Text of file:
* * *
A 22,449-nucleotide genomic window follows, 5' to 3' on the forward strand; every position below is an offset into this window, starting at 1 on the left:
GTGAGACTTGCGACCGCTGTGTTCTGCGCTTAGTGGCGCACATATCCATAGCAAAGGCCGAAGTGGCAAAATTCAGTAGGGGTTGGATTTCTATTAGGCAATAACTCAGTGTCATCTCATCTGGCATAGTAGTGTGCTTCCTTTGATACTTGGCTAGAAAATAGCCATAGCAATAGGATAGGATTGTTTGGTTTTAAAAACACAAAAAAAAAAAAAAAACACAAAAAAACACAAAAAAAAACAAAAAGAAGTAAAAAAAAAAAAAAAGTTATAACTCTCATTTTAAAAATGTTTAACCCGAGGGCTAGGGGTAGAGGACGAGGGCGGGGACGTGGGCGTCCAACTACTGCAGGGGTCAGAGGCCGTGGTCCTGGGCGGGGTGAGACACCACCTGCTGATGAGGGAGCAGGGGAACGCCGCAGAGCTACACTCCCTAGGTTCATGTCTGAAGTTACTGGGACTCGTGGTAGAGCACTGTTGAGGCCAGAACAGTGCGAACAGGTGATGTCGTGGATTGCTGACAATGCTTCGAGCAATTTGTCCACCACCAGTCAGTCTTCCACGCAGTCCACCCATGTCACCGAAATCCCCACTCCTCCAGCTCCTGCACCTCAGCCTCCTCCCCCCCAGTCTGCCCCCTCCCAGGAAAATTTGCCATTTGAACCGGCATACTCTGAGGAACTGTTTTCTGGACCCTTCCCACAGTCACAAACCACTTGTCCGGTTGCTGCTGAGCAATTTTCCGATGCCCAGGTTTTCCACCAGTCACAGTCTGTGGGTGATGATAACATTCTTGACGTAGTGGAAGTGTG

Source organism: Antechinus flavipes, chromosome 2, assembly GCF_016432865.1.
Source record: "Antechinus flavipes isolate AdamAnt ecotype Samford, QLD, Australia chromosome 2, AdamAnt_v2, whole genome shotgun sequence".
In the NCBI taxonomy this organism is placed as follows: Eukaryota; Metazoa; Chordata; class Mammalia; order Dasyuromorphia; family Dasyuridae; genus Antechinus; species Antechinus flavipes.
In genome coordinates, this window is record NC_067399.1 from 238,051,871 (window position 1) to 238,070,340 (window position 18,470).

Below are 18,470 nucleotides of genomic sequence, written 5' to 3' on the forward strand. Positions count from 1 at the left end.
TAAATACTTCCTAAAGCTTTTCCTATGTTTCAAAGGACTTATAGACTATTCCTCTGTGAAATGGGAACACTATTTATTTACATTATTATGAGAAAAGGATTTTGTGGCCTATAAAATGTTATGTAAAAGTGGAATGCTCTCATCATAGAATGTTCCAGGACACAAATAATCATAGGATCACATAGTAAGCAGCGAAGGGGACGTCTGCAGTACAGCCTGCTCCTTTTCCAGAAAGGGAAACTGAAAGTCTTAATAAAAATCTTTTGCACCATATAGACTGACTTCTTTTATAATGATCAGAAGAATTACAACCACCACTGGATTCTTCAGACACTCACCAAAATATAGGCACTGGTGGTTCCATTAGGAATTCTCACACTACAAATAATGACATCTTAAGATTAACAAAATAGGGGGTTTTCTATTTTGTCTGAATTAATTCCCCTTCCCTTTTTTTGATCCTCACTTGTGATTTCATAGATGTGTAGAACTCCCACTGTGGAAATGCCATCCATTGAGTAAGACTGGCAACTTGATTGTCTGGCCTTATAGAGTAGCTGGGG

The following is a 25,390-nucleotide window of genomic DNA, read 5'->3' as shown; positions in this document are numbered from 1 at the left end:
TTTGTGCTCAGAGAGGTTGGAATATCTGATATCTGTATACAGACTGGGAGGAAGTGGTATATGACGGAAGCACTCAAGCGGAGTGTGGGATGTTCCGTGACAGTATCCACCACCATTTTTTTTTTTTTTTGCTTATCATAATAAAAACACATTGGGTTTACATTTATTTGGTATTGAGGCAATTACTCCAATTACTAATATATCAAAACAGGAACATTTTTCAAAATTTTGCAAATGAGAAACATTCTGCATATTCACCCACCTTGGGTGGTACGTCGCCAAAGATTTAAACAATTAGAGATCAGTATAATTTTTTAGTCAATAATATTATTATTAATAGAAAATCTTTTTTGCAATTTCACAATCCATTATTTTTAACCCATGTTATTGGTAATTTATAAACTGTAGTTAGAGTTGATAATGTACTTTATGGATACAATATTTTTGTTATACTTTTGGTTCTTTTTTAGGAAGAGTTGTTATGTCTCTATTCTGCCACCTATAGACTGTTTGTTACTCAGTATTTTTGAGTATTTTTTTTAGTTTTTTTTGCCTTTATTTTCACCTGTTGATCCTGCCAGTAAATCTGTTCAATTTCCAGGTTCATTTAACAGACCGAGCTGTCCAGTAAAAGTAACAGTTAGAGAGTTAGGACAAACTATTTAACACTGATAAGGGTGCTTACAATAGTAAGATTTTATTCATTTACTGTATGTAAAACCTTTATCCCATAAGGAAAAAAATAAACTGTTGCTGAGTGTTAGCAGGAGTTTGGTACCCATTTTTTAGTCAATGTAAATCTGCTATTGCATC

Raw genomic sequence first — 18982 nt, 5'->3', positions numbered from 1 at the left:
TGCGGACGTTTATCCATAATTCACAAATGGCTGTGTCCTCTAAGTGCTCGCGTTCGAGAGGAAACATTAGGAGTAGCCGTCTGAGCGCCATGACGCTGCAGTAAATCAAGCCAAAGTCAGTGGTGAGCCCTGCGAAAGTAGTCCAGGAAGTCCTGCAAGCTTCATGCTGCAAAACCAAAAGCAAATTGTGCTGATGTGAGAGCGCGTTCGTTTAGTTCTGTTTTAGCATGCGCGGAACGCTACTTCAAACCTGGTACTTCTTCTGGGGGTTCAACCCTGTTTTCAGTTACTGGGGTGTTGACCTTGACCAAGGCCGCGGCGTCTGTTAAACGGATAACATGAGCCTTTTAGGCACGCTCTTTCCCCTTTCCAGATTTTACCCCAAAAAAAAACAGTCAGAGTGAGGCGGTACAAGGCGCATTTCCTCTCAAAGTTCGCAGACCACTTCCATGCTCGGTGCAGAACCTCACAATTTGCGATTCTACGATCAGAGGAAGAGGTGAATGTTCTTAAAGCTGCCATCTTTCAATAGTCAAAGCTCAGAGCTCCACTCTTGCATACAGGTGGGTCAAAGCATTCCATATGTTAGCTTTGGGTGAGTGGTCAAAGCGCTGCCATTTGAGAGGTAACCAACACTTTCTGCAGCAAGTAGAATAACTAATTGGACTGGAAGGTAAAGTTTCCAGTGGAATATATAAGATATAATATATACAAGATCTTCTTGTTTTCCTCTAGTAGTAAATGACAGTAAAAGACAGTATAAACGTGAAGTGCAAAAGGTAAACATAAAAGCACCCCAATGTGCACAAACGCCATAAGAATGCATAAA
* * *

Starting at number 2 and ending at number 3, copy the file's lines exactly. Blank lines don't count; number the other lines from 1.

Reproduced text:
GTGAGACTTGCGACCGCTGTGTTCTGCGCTTAGTGGCGCACATATCCATAGCAAAGGCCGAAGTGGCAAAATTCAGTAGGGGTTGGATTTCTATTAGGCAATAACTCAGTGTCATCTCATCTGGCATAGTAGTGTGCTTCCTTTGATACTTGGCTAGAAAATAGCCATAGCAATAGGATAGGATTGTTTGGTTTTAAAAACACAAAAAAAAAAAAAAAACACAAAAAAACACAAAAAAAAACAAAAAGAAGTAAAAAAAAAAAAAAAGTTATAACTCTCATTTTAAAAATGTTTAACCCGAGGGCTAGGGGTAGAGGACGAGGGCGGGGACGTGGGCGTCCAACTACTGCAGGGGTCAGAGGCCGTGGTCCTGGGCGGGGTGAGACACCACCTGCTGATGAGGGAGCAGGGGAACGCCGCAGAGCTACACTCCCTAGGTTCATGTCTGAAGTTACTGGGACTCGTGGTAGAGCACTGTTGAGGCCAGAACAGTGCGAACAGGTGATGTCGTGGATTGCTGACAATGCTTCGAGCAATTTGTCCACCACCAGTCAGTCTTCCACGCAGTCCACCCATGTCACCGAAATCCCCACTCCTCCAGCTCCTGCACCTCAGCCTCCTCCCCCCCAGTCTGCCCCCTCCCAGGAAAATTTGCCATTTGAACCGGCATACTCTGAGGAACTGTTTTCTGGACCCTTCCCACAGTCACAAACCACTTGTCCGGTTGCTGCTGAGCAATTTTCCGATGCCCAGGTTTTCCACCAGTCACAGTCTGTGGGTGATGATAACATTCTTGACGTAGTGGAAGTGTG

Source organism: Antechinus flavipes, chromosome 2, assembly GCF_016432865.1.